FOX 2 - A cyberattack is being blamed for the shutdown of JBS USA meatpacking plants across the country including in Plainwell, Michigan Tuesday.
JBS USA is the world's largest meat supplier which shut down all nine beef plants after what it is calling a ransomware attack.
Brazil’s JBS SA, however, said late Tuesday that it had made "significant progress" in dealing with the cyberattack and expects the "vast majority" of its plants to be operating on Wednesday.
"Our systems are coming back online and we are not sparing any resources to fight this threat," Andre Nogueira, CEO of JBS USA, said in a statement.
Earlier, the White House said JBS had notified the U.S. of a ransom demand from a criminal organization likely based in Russia. White House principal deputy press secretary Karine Jean-Pierre said the White House and the Department of Agriculture have been in touch with the company several times this week.
JBS is the second-largest producer of beef, pork and chicken in the U.S. If it were to shut down for even one day, the U.S. would lose almost a quarter of its beef-processing capacity, or the equivalent of 20,000 beef cows, according to Trey Malone, an assistant professor of agriculture at Michigan State University.
The closures reflect the reality that modern meat processing plants are heavily automated, for both food- and worker-safety reasons. Computers collect data at multiple stages of the production process, and orders, billing, shipping and other functions are all electronic.
JBS, which has not stated publicly that the attack was ransomware, said the cyberattack affected servers supporting its operations in North America and Australia. Backup servers weren’t affected and it said it was not aware of any customer, supplier or employee data being compromised.
Malone said the disruption could further raise meat prices ahead of summer barbecues. Even before the attack, U.S. meat prices were rising due to coronavirus shutdowns, bad weather and high plant absenteeism. The U.S. Department of Agriculture has said it expects beef prices to climb 1% to 2% this year, poultry as much as 1.5% and pork between by from 2% and 3%.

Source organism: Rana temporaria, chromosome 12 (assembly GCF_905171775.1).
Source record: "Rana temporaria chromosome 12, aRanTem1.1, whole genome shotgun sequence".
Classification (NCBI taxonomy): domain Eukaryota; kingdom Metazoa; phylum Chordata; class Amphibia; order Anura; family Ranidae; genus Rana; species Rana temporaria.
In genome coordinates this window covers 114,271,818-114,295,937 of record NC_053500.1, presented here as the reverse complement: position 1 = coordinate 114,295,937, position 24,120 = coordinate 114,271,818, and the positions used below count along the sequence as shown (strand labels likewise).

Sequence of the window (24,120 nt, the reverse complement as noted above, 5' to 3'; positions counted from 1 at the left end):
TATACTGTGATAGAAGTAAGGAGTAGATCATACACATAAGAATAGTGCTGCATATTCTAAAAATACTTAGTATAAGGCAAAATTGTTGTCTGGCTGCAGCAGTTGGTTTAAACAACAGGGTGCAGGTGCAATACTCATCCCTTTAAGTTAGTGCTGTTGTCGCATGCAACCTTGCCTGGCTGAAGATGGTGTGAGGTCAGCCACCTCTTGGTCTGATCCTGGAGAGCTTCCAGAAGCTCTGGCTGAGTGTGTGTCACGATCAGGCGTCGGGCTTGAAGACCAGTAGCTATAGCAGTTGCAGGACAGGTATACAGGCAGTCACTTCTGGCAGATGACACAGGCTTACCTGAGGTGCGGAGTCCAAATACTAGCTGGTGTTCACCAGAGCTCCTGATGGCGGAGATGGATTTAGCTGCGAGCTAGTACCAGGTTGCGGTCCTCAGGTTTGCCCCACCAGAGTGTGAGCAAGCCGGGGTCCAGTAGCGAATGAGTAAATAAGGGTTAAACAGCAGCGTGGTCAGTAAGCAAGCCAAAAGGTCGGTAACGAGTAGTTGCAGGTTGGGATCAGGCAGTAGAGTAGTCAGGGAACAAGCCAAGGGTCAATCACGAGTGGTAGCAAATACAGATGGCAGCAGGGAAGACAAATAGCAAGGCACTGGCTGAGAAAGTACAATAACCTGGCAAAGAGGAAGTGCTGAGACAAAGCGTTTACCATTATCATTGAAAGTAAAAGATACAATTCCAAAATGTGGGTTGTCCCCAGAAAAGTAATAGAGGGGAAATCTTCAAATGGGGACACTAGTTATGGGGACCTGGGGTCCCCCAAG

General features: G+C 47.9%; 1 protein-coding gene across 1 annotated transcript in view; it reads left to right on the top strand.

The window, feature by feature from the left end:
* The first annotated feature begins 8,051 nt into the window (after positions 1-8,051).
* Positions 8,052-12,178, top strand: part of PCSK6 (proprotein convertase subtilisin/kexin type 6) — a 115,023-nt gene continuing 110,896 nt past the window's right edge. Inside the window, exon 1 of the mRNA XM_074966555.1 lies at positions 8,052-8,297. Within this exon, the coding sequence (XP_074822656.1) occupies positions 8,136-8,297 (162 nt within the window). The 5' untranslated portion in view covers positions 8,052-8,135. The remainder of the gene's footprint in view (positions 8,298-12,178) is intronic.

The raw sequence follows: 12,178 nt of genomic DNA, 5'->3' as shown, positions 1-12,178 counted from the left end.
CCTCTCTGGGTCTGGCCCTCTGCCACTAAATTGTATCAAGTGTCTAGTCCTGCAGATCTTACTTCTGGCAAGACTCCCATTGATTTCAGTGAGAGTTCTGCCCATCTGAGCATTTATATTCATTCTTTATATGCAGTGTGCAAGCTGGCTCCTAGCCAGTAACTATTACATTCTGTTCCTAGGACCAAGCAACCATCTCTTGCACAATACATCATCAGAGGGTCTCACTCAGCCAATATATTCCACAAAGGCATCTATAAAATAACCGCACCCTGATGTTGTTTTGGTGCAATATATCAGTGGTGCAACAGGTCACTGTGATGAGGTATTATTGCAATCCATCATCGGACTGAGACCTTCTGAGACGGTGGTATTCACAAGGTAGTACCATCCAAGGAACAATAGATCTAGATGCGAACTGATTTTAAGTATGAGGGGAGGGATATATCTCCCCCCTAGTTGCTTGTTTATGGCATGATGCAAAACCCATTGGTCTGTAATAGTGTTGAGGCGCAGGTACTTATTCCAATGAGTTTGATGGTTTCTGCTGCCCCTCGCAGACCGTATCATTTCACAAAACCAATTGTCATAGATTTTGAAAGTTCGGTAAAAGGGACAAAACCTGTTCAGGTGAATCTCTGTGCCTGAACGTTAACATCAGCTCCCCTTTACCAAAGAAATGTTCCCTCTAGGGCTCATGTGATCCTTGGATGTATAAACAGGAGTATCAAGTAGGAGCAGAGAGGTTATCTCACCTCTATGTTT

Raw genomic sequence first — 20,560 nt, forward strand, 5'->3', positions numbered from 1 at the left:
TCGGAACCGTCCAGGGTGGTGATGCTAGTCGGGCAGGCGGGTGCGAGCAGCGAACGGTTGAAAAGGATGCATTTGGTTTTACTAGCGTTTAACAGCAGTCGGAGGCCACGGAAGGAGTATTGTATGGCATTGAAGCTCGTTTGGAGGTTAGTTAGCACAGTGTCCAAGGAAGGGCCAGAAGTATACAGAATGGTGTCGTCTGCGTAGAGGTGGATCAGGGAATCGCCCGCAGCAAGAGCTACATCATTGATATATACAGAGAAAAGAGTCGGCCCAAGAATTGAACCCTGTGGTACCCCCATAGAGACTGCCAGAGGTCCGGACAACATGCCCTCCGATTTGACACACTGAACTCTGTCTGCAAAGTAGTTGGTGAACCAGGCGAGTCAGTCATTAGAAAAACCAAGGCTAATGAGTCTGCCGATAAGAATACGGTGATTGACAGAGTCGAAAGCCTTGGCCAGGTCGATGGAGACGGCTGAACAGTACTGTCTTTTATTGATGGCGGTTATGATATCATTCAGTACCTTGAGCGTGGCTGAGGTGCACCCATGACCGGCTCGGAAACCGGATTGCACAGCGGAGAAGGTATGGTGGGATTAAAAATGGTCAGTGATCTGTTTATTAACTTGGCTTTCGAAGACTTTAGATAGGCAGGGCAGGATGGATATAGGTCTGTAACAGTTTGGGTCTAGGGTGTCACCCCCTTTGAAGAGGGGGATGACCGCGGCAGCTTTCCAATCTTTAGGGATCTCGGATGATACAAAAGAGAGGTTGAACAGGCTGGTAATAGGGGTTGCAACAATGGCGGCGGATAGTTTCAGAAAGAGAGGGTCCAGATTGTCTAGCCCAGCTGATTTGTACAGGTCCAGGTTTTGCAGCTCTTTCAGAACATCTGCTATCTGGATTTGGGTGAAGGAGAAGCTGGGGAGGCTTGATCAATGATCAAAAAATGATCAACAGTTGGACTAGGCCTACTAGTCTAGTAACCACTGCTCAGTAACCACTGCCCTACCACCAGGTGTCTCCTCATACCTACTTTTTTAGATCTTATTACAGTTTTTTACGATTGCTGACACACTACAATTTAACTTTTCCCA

JBS, which is a majority shareholder of Pilgrim’s Pride, didn’t say which of its 84 U.S. facilities were closed Monday and Tuesday because of the attack. It said JBS USA and Pilgrim’s were able to ship meat from nearly all of its facilities Tuesday. The company also said it was making progress toward resuming plant operations in the U.S. and Australia. Several of the company’s pork, poultry and prepared foods plants were operational Tuesday and its Canada beef facility resumed production, it said.
Earlier Tuesday, a union official confirmed that two shifts at the company’s largest U.S. beef plant, in Greeley, Colorado, were canceled. Some plant shifts in Canada were also canceled Monday and Tuesday, according to JBS Facebook posts.
United Food and Commercial Workers International Union released a statement from President Marc Perrone:
"As the union for JBS meatpacking workers across the country, UFCW is pleased JBS is working around the clock to resolve this and UFCW urging JBS to ensure that all of its meatpacking workers receive their contractually guaranteed pay as these plant shutdowns continue.
"UFCW is calling on JBS to work with state and federal leaders to help get JBS meatpacking workers back on the job as soon as possible so these essential workers can continue to keep our country’s food supply fully operational and secure as this pandemic continues."
-The Associated Press contributed to this report.